[Festivals Stories] Reykjavik Arts Festival
When Covid19 hit Iceland in early March 2020, Reykjavik Arts Festival was fully programmed for its 50th anniversary edition in June. We had to rethink our plans. Our aim was to stand by our artists no matter what.
We made the unusual decision to launch the full programme as intended at the beginning of April, only without dates. We got extremely positive reactions to this decision from our artists and partner institutions. Every single one agreed to stay on board. Our declaration to the general public was clear: It might take us a year, but we will deliver this amazing programme to you. In the end, we managed to deliver 2/3 of our full programme within the year.
EXTENDED FESTIVAL HUB
In spite of everything, this trying year has brought some gifts. It has given us opportunity, time and space to experiment with new ideas. When Reykjavik City offered us the chance to foster an old theatre in the city centre for the summer, we decided to go for it.
The artistic director of the festival, Vigdis Jakobsdottir, decided to use this very special and unusual opportunity to explore ways to share her curatorial power in a direct way and involve a wider group of artists in the festival. Together with her team, she selected several arts collectives to take over the space for one or two weeks each. Each got full curatorial power for their period, technical support and their own budget.
This extended circle of artists from the periphery of the Icelandic art scene not only delivered far beyond expectations but also attracted flocks of new audiences, especially young people.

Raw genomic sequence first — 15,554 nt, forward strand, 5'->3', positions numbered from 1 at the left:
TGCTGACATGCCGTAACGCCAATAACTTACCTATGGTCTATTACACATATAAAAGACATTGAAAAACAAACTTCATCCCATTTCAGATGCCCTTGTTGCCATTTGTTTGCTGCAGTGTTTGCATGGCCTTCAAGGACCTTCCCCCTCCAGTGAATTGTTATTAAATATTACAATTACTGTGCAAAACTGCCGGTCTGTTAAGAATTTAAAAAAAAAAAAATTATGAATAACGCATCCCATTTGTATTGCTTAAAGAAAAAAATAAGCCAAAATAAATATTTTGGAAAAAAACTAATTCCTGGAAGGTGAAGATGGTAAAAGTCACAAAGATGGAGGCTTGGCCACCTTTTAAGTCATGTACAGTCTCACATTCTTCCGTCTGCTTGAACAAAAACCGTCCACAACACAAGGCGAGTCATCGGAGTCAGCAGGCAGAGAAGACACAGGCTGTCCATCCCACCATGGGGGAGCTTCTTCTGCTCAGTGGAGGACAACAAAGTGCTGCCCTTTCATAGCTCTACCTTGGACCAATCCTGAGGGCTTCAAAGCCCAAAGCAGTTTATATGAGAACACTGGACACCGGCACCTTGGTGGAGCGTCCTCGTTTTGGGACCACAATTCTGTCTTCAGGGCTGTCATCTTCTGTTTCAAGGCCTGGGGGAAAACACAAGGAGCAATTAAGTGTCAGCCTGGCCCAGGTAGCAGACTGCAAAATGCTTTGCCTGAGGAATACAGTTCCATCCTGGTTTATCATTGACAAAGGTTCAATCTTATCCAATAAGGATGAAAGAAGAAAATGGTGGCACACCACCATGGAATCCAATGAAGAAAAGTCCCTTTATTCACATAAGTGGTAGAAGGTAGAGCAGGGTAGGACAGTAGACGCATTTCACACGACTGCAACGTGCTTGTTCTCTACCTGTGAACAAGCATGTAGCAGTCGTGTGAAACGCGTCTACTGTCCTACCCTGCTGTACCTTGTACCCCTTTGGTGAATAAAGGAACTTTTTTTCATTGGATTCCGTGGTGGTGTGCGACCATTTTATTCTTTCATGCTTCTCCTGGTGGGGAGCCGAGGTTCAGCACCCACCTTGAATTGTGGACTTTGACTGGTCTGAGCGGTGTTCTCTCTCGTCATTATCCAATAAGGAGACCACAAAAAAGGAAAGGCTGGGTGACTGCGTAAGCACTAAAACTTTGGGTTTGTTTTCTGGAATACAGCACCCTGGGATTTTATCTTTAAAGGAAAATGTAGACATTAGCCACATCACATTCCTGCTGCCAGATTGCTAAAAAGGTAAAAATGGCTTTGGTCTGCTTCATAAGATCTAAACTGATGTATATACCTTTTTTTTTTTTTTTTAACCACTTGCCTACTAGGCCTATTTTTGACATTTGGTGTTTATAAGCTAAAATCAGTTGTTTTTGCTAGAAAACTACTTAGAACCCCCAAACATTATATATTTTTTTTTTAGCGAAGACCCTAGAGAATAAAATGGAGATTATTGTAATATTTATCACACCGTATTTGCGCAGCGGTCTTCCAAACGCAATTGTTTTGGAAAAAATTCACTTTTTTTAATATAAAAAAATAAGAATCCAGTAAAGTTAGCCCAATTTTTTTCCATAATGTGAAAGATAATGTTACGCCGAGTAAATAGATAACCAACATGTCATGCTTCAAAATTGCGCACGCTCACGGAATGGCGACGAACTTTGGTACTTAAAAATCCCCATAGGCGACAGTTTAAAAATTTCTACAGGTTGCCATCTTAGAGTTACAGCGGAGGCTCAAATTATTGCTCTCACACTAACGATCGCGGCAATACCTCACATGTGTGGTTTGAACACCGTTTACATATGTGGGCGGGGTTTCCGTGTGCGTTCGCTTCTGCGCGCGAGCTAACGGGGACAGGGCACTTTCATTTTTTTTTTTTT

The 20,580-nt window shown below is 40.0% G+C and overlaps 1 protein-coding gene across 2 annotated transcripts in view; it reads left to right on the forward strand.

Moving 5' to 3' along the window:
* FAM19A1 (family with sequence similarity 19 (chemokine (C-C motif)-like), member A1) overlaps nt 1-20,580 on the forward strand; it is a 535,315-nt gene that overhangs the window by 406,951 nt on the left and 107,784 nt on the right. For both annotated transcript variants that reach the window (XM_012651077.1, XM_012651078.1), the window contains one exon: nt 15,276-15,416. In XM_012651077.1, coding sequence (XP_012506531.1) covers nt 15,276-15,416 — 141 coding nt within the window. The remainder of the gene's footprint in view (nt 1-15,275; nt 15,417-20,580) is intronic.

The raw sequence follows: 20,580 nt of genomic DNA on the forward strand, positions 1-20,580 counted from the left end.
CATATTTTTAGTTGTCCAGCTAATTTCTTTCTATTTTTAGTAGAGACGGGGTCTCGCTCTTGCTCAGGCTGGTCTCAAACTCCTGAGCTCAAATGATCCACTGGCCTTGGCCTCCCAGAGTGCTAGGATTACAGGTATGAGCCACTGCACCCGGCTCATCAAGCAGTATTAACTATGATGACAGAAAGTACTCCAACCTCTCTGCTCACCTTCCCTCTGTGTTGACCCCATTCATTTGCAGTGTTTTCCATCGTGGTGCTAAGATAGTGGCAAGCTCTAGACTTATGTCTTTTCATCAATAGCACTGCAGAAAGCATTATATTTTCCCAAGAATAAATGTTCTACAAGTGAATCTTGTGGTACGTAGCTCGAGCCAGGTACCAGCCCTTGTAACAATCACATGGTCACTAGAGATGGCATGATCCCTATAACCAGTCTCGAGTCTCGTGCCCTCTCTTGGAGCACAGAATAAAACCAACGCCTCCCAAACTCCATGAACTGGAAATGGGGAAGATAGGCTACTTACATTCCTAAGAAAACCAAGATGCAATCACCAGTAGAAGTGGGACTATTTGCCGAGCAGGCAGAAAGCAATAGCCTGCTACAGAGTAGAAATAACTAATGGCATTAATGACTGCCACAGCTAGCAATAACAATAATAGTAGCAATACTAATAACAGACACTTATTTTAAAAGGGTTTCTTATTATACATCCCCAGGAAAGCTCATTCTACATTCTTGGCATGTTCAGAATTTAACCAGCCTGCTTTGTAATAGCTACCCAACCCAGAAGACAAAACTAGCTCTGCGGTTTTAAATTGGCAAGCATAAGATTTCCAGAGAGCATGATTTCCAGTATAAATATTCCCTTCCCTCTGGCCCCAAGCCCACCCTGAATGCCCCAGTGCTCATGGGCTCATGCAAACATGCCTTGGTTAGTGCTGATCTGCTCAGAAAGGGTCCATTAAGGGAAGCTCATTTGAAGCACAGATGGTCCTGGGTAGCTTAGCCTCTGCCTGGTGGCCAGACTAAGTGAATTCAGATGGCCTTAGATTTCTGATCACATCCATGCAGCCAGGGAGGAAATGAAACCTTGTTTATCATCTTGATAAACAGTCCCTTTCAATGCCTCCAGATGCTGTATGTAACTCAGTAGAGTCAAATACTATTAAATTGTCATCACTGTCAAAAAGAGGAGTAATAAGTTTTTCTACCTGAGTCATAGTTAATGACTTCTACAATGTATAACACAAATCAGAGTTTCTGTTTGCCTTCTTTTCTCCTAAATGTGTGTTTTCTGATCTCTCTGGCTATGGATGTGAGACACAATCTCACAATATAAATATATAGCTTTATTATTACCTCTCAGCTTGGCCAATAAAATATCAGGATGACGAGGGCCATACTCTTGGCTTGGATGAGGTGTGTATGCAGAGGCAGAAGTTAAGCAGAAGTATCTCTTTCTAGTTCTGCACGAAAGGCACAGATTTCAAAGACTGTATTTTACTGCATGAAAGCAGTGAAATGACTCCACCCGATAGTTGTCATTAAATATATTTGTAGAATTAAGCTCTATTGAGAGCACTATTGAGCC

In October, Iceland faced yet another wave of Covid. We felt a strong need to make some sort of artistic intervention which would bring joy to the public. We decided to realise a beautiful concept from our friends at Helsinki Festival, called Art Gifts. They had developed a special web application where members of the public could order an Art Gift - a short 5-minute performance of music, dance, circus or poetry - to be delivered to a friend or loved one.
We offered 140 art gifts spread around Reykjavik in the first weekend of November. The gifts were delivered by opera singers, pop musicians, circus artists, classical musicians and even a drag queen, to people of all around the city. Social media went wild!
Art Gifts in Reykjavik were such a hit that, with special support from the Ministry of Culture, the project was repeated on a much larger scale, across the whole country in December. This time 750 gifts were offered and 105 artists took part. The project was a touching experience for everyone involved and ignited a sense of hope in people's minds during these challenging times.
The Reykjavik Arts Festival team is proud of how flexible and intuitive we have allowed ourselves to be in the decision making through this difficult time. A festival is the perfect model to adapt to an ever changing world. But we must dare to take a leap when we need to!
More information: https://www.listahatid.is/en
(General Editor: Simon Mundy)
[Festivals Stories] Kokkola Winter Accordion Festival
The Kokkola Winter Accordion Festival adopted a hybrid format during the difficult time of the pandemic. This situation showed them that streaming, using more digital techniques and embracing new interactive ways to produce the programme were the key to succeed in the future.
[Festivals Stories] Graphic Stories Festival
The Graphic Stories Festival on Graphic Design and Visual communication is known for connecting and empathising with its audience. The virtual wall design for its 2021 edition proves this: its aim was that people could leave their own message and express how they felt during the confinement and the pandemic.
Compilation of festival stories: The power of resilience
Some festivals rejected the idea of moving all their performances online. They simply could not accept that human contact was missing. These festivals are proud of having achieved this huge milestone, as one of them says: “The virus did not defeat our resilience”.